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Help! My RV Carbon Monoxide Detector Keeps Going Off 

Chirp. Chirp. Chirp

Your RV carbon monoxide detector keeps going off and you don’t know why. While some RV issues can wait to be addressed – this absolutely isn’t one of them. 

Carbon monoxide (CO) is a colorless, odorless gas that can be deadly to humans in high concentrations. The problem is that many first-time and beginner RVers and road travelers don’t fully understand or appreciate the risks that CO can present on your road trip. 

Carbon monoxide is a silent, but deadly killer. It is your responsibility to protect yourself and your family from harm. Fortunately, accidents are 100% preventable with a good RV carbon monoxide detector. 

Before we jump into why your RV CO detector might be going off, let’s quickly find out what is carbon monoxide.

What Is Carbon Monoxide? 

*BeginRV may earn a small commission if you purchase from a link below. 

Carbon monoxide (CO) is a poisonous, colorless, odorless and tasteless gas that results from the incomplete burning of material containing carbon such as natural gas, gasoline, propane, kerosene wood or coal [1]https://www.osha.gov/sites/default/files/publications/carbonmonoxide-factsheet.pdf

CO does not have a  detectable odor, however, CO is often mixed with other gases that do contain an odor. This means you may inhale carbon monoxide right along with gases that you can smell and not be aware that CO is present. 

Why Is Carbon Monoxide Dangerous Inside Your RV? 

Carbon monoxide is so dangerous because your red blood cells pick up CO quicker than they pick up oxygen. When you inhale carbon monoxide, your body replaces the oxygen in your blood with CO which can lead to poisoning when accidentally inhaled in high amounts.

What makes carbon monoxide a silent killer is that it is both colorless and odorless. This means that deadly levels of the gas gas can build up in indoor spaces like your RV or trailer and you will have no way to detect the problem until you become ill. 

blurry trees
Carbon monoxide poisoning can lead to dizziness, headaches and potential death.

Large, concentrated amounts of CO can overcome a person in minutes without warning — causing loss of consciousness and suffocation. Carbon monoxide can build up in enclosed or poorly-ventilated spaces which can poison the people (and animals) who breathe it in. 

Signs of CO poisoning include: 

  • Dizziness;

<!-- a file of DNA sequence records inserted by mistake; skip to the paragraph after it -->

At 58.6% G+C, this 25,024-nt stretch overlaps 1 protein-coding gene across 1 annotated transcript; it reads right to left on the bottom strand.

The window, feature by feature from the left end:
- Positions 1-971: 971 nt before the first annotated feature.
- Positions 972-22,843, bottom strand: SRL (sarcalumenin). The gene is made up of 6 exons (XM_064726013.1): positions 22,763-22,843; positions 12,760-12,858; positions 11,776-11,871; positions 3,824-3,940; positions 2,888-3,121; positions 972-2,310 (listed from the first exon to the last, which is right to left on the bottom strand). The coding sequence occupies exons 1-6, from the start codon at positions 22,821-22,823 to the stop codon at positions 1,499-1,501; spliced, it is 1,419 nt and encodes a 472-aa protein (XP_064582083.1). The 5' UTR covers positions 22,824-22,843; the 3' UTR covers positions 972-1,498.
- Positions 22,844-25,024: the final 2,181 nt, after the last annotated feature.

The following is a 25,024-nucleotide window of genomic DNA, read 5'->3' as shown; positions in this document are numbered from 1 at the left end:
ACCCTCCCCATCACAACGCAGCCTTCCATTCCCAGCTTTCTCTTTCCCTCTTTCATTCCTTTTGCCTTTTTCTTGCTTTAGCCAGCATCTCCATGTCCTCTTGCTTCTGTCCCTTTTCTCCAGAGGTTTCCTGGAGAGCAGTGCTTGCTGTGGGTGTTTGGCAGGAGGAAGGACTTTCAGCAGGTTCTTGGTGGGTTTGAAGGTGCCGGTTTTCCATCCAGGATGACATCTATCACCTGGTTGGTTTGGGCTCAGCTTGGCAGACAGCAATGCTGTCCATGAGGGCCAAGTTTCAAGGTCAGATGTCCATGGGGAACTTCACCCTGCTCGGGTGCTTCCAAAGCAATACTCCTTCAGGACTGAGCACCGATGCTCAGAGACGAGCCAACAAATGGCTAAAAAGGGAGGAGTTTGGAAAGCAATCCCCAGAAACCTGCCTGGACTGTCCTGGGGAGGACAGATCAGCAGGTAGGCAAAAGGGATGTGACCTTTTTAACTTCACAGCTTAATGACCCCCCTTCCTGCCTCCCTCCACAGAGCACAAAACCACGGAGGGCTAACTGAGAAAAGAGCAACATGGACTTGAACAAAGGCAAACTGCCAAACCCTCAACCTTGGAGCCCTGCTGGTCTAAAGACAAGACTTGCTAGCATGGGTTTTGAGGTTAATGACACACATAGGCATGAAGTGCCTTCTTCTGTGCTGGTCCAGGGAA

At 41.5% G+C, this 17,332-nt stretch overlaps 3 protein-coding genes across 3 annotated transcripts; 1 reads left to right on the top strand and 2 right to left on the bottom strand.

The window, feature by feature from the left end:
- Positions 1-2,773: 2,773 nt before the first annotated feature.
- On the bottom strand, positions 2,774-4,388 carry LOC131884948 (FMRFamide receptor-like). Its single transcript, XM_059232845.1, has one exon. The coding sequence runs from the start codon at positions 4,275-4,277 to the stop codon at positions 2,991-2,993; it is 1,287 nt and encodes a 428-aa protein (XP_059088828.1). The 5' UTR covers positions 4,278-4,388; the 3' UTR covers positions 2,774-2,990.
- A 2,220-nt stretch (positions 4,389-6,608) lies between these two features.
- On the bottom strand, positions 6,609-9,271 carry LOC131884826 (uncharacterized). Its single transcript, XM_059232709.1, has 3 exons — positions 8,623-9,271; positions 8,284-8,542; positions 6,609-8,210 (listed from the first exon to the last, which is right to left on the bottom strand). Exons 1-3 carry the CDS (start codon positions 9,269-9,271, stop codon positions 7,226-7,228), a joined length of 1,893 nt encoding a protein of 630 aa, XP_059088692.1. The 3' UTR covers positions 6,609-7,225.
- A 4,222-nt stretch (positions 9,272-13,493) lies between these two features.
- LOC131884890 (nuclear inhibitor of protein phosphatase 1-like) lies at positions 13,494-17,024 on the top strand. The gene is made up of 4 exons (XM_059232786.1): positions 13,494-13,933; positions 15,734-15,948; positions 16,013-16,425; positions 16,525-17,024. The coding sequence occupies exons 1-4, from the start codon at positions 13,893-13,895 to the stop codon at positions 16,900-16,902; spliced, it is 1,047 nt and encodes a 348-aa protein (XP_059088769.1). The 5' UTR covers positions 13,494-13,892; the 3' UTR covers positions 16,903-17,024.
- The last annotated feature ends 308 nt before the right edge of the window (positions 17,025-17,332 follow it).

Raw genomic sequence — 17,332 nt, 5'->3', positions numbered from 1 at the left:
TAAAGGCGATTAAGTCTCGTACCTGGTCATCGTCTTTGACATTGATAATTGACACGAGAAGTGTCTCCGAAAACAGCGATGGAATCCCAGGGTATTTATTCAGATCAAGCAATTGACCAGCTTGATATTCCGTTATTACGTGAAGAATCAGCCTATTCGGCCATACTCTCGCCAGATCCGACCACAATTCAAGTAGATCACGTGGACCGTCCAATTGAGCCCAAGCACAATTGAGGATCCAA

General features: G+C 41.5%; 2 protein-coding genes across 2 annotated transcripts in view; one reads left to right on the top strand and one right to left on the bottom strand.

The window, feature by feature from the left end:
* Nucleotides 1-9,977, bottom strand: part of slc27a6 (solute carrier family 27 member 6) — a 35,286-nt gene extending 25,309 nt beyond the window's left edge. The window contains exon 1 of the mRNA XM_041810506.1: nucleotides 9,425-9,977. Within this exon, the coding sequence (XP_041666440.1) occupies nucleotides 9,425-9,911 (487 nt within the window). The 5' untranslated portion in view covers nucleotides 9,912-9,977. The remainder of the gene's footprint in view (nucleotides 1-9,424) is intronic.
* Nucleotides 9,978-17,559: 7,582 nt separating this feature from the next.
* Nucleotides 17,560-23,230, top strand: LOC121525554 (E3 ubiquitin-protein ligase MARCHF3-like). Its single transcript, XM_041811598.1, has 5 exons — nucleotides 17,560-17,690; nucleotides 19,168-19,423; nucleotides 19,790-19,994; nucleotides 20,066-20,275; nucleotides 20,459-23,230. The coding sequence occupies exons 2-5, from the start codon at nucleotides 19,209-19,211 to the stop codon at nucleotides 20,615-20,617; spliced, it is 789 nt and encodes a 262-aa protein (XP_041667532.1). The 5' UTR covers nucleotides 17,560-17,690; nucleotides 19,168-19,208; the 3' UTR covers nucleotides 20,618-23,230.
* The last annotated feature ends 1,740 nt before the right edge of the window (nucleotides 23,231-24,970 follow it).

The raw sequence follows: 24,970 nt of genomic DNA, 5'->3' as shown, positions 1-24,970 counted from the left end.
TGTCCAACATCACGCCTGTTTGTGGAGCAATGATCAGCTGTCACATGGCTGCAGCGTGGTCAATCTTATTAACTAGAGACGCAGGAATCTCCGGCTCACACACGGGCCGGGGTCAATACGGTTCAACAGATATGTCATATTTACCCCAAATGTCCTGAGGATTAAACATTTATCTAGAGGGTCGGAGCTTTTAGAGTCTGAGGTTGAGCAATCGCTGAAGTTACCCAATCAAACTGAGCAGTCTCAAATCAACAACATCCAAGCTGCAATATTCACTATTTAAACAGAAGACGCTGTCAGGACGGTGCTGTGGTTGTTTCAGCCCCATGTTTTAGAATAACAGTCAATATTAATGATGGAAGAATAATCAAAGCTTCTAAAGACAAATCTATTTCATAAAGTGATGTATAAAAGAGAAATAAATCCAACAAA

• Headache;
  • Vomiting;
  • Shortness of breath;
  • Confusion; or
  • Flu-like symptoms

Still don’t think carbon monoxide is serious? Each year in the United States, at least 430 people die from accidental CO poisoning and over 50,000 emergency room visits each year are a result of an accidental CO poisoning. [2]https://www.cdc.gov/dotw/carbonmonoxide/index.html#:~:text=Each%20year%2C%20more%20than%20400,hospitalized%20due%20to%20CO%20poisoning

What RV Appliances Emit Carbon Monoxide? 

Many first-time RVers and campers make the dangerous assumption that they will not be exposed to carbon monoxide while in their RV. To the contrary, as most RVs, trailers and fifth wheels contain appliances that run on gas or propane, there is a high risk for exposure should there be an unsuspected leak. 

Stove Burner
Common RV appliances have the potential to emit dangerous CO gas.

In order to know It’s important to know where to focus your attention, these appliances in your RV or Trailer have the capability of leaking carbon monoxide: 

  • Built-in generators
  • Portable generators
  • Gas-powered heaters
  • Gas ranges or ovens
  • Gas water heaters, and;
  • Portable camp stoves 

If you have any one of the appliances in your RV, then you can be exposed to carbon monoxide at any point. 

Why Does My RV Carbon Monoxide Detector Keep Going Off? 

*Below is general guidance only. You must carefully read and understand the manufacturer instructions to identify why your specific brand of RV carbon monoxide detector is going off. 

Let’s explore some of the reasons that your RV carbon monoxide detector is going off:

 

Reason #1: Carbon Monoxide Is Present